Education International
Education International

Government’s education reform plan is harmful, Polish educators say

published 12 October 2016 updated 13 October 2016

Education unionists have been at the forefront of the protest against the education reform, which they believe will lead to mass educator dismissals and a decrease in the quality of education.

About a thousand Polish teachers and education workers answered the call of the Zwiazek Nauczycielstwa Polskiego(Polish Teachers' Union-ZNP), an Education International (EI) member organisation, and took to the streets of the country's capital Warsaw on 10 September to show their opposition to the education reform that will introduce a division of educational establishments into elementary schools,higher secondary schools (lyceums) and technical schools, while abolishing lower secondary (gymnasiums) and vocational schools, as of 2017.

Protests, attended by parents, local government officials, CEOs, scientists, local community leaders, representatives of non-governmental organisations and non-public education,were also held in 17 other Polish cities.In total, ZNP announced, more than 25 thousand people joined in the action.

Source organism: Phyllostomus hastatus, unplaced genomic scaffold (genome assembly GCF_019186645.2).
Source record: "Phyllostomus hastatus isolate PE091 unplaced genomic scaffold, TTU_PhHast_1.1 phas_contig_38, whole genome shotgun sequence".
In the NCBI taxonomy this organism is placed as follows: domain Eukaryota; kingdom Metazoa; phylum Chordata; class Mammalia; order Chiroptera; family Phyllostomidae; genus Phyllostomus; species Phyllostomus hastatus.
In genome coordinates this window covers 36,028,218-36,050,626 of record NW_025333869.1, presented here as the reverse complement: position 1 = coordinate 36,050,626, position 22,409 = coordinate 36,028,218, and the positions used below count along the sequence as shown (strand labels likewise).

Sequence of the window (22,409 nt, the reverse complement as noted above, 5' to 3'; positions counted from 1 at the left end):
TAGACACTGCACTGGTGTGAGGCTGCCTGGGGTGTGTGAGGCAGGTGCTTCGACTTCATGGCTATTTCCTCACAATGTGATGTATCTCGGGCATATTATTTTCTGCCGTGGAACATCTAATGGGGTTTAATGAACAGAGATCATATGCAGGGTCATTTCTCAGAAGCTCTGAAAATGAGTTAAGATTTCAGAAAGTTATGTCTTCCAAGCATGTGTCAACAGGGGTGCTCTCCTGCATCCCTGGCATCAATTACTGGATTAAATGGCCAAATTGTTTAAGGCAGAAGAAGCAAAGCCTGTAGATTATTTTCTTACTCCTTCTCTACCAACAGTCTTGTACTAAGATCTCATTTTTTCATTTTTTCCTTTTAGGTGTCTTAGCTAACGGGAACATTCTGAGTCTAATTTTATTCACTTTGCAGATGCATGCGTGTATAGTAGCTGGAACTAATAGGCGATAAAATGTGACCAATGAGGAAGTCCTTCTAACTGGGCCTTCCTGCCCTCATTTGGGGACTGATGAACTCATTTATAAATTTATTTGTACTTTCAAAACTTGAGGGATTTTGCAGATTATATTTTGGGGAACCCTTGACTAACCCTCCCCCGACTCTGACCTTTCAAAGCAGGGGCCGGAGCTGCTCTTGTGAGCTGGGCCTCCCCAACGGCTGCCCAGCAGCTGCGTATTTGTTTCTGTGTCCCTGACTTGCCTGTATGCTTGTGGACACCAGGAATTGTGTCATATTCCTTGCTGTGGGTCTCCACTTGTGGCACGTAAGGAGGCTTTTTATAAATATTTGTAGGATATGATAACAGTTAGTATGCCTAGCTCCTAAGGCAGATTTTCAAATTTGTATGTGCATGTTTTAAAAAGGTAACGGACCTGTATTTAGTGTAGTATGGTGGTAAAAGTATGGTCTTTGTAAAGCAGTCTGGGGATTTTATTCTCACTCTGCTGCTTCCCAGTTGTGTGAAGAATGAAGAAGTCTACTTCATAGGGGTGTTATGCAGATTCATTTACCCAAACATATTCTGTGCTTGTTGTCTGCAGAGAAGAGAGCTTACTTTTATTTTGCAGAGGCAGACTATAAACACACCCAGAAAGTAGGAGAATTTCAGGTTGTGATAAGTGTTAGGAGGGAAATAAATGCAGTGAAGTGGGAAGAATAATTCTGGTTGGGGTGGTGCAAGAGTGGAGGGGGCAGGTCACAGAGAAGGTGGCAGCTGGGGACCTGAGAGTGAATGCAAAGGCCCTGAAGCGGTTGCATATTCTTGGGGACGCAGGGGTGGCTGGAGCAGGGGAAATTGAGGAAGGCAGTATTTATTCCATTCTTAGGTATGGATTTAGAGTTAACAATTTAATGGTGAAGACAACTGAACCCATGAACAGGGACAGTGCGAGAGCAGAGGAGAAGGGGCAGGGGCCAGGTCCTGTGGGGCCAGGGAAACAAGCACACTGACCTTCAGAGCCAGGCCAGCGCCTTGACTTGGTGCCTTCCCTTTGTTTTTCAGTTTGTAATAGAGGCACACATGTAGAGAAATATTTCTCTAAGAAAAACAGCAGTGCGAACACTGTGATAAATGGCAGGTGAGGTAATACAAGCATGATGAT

Demonstrations were held in front of the chambers provincial offices, and a petition addressed to the Prime Minister Beata Szyd?o handed out to provincial governors.

“We demand the suspension of this harmful education reform,” ZNP President Slawomir Broniarz said.

He stressed that the educational changes presented on 16 September by the Minister of Education Anna Zalewska “bring us back to the 1999 legislative proposals and represent a return to a system that is completely out of line with contemporary civilisational development”.

“The liquidation of middle schools is a step backwards,” and means “the destruction of the education system,” he added.

Broniarz said that the ZNP calls on the Prime Minister Beata Szyd?o to dialogue and address Polish education’s issues, because “education is a driving force that energises us, however it is inhibited by the Education Ministry”.

Minister Zalewska met with representatives of teachers' unions on the same day. While both parties expressed their readiness for a dialog, Broniarz regretted  after the meeting that the minister was solely focused on economic issues, without touching upon the education reform in general.